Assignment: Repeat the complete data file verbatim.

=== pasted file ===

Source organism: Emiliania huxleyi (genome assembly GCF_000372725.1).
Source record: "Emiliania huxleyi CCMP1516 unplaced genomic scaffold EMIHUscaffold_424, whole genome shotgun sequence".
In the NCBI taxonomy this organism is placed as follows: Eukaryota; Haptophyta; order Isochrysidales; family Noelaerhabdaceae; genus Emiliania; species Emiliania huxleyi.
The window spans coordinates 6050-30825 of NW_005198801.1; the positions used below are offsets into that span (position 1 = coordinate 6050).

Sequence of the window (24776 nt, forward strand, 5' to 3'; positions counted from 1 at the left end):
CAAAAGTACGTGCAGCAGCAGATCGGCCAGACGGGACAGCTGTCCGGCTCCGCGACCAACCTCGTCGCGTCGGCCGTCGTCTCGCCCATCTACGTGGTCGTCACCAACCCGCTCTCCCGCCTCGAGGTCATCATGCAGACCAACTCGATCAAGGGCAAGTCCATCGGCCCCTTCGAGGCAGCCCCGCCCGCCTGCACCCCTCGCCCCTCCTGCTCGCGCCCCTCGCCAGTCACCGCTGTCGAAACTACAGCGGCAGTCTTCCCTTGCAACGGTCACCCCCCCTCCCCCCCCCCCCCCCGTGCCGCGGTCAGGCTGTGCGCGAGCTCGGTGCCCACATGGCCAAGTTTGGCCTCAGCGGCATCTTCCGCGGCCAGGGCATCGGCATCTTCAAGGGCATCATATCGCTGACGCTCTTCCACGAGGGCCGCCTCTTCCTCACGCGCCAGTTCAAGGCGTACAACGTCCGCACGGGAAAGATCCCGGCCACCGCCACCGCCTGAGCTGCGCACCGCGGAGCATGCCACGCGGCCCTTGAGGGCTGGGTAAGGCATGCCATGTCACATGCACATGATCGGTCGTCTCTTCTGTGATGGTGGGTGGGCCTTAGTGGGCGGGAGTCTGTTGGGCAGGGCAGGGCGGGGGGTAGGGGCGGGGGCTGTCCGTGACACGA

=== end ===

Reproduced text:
Source organism: Emiliania huxleyi (genome assembly GCF_000372725.1).
Source record: "Emiliania huxleyi CCMP1516 unplaced genomic scaffold EMIHUscaffold_424, whole genome shotgun sequence".
In the NCBI taxonomy this organism is placed as follows: Eukaryota; Haptophyta; order Isochrysidales; family Noelaerhabdaceae; genus Emiliania; species Emiliania huxleyi.
The window spans coordinates 6050-30825 of NW_005198801.1; the positions used below are offsets into that span (position 1 = coordinate 6050).

Sequence of the window (24776 nt, forward strand, 5' to 3'; positions counted from 1 at the left end):
CAAAAGTACGTGCAGCAGCAGATCGGCCAGACGGGACAGCTGTCCGGCTCCGCGACCAACCTCGTCGCGTCGGCCGTCGTCTCGCCCATCTACGTGGTCGTCACCAACCCGCTCTCCCGCCTCGAGGTCATCATGCAGACCAACTCGATCAAGGGCAAGTCCATCGGCCCCTTCGAGGCAGCCCCGCCCGCCTGCACCCCTCGCCCCTCCTGCTCGCGCCCCTCGCCAGTCACCGCTGTCGAAACTACAGCGGCAGTCTTCCCTTGCAACGGTCACCCCCCCTCCCCCCCCCCCCCCCGTGCCGCGGTCAGGCTGTGCGCGAGCTCGGTGCCCACATGGCCAAGTTTGGCCTCAGCGGCATCTTCCGCGGCCAGGGCATCGGCATCTTCAAGGGCATCATATCGCTGACGCTCTTCCACGAGGGCCGCCTCTTCCTCACGCGCCAGTTCAAGGCGTACAACGTCCGCACGGGAAAGATCCCGGCCACCGCCACCGCCTGAGCTGCGCACCGCGGAGCATGCCACGCGGCCCTTGAGGGCTGGGTAAGGCATGCCATGTCACATGCACATGATCGGTCGTCTCTTCTGTGATGGTGGGTGGGCCTTAGTGGGCGGGAGTCTGTTGGGCAGGGCAGGGCGGGGGGTAGGGGCGGGGGCTGTCCGTGACACGA